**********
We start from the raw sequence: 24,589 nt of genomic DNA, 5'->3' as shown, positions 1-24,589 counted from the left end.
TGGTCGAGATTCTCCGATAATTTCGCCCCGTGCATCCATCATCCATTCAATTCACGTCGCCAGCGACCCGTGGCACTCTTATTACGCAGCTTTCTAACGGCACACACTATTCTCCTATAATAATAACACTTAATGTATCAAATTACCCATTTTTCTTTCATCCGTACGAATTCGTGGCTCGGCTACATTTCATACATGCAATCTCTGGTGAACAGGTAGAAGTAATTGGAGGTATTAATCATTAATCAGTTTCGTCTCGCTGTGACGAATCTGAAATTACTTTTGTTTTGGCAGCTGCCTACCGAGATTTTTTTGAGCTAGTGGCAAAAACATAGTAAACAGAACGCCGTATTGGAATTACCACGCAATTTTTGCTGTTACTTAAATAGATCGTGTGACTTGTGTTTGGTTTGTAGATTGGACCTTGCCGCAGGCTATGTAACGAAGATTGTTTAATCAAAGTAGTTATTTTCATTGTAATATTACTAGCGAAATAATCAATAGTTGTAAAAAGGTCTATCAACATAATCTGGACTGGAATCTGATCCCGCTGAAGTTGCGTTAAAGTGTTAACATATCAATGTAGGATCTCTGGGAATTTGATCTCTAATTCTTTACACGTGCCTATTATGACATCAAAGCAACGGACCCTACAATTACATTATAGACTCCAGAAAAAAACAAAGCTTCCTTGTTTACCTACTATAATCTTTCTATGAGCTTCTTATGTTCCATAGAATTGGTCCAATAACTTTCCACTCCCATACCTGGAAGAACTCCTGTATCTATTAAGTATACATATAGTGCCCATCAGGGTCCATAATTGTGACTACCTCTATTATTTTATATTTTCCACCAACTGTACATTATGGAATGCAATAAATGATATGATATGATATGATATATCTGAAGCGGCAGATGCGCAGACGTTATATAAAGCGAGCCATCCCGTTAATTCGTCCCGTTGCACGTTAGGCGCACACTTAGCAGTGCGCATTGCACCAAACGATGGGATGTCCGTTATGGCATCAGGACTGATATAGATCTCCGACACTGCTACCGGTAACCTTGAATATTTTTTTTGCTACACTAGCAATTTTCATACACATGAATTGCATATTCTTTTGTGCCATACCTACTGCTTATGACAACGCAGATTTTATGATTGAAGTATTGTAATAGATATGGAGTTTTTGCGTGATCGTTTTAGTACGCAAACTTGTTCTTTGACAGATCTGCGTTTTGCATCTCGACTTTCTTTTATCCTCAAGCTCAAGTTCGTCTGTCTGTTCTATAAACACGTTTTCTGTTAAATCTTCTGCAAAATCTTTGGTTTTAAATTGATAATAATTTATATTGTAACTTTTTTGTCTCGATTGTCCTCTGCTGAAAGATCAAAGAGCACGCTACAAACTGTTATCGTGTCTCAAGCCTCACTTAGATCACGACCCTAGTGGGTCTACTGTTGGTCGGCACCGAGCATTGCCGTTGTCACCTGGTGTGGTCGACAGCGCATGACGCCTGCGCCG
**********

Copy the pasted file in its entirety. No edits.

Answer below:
We start from the raw sequence: 24,589 nt of genomic DNA, 5'->3' as shown, positions 1-24,589 counted from the left end.
TGGTCGAGATTCTCCGATAATTTCGCCCCGTGCATCCATCATCCATTCAATTCACGTCGCCAGCGACCCGTGGCACTCTTATTACGCAGCTTTCTAACGGCACACACTATTCTCCTATAATAATAACACTTAATGTATCAAATTACCCATTTTTCTTTCATCCGTACGAATTCGTGGCTCGGCTACATTTCATACATGCAATCTCTGGTGAACAGGTAGAAGTAATTGGAGGTATTAATCATTAATCAGTTTCGTCTCGCTGTGACGAATCTGAAATTACTTTTGTTTTGGCAGCTGCCTACCGAGATTTTTTTGAGCTAGTGGCAAAAACATAGTAAACAGAACGCCGTATTGGAATTACCACGCAATTTTTGCTGTTACTTAAATAGATCGTGTGACTTGTGTTTGGTTTGTAGATTGGACCTTGCCGCAGGCTATGTAACGAAGATTGTTTAATCAAAGTAGTTATTTTCATTGTAATATTACTAGCGAAATAATCAATAGTTGTAAAAAGGTCTATCAACATAATCTGGACTGGAATCTGATCCCGCTGAAGTTGCGTTAAAGTGTTAACATATCAATGTAGGATCTCTGGGAATTTGATCTCTAATTCTTTACACGTGCCTATTATGACATCAAAGCAACGGACCCTACAATTACATTATAGACTCCAGAAAAAAACAAAGCTTCCTTGTTTACCTACTATAATCTTTCTATGAGCTTCTTATGTTCCATAGAATTGGTCCAATAACTTTCCACTCCCATACCTGGAAGAACTCCTGTATCTATTAAGTATACATATAGTGCCCATCAGGGTCCATAATTGTGACTACCTCTATTATTTTATATTTTCCACCAACTGTACATTATGGAATGCAATAAATGATATGATATGATATGATATATCTGAAGCGGCAGATGCGCAGACGTTATATAAAGCGAGCCATCCCGTTAATTCGTCCCGTTGCACGTTAGGCGCACACTTAGCAGTGCGCATTGCACCAAACGATGGGATGTCCGTTATGGCATCAGGACTGATATAGATCTCCGACACTGCTACCGGTAACCTTGAATATTTTTTTTGCTACACTAGCAATTTTCATACACATGAATTGCATATTCTTTTGTGCCATACCTACTGCTTATGACAACGCAGATTTTATGATTGAAGTATTGTAATAGATATGGAGTTTTTGCGTGATCGTTTTAGTACGCAAACTTGTTCTTTGACAGATCTGCGTTTTGCATCTCGACTTTCTTTTATCCTCAAGCTCAAGTTCGTCTGTCTGTTCTATAAACACGTTTTCTGTTAAATCTTCTGCAAAATCTTTGGTTTTAAATTGATAATAATTTATATTGTAACTTTTTTGTCTCGATTGTCCTCTGCTGAAAGATCAAAGAGCACGCTACAAACTGTTATCGTGTCTCAAGCCTCACTTAGATCACGACCCTAGTGGGTCTACTGTTGGTCGGCACCGAGCATTGCCGTTGTCACCTGGTGTGGTCGACAGCGCATGACGCCTGCGCCG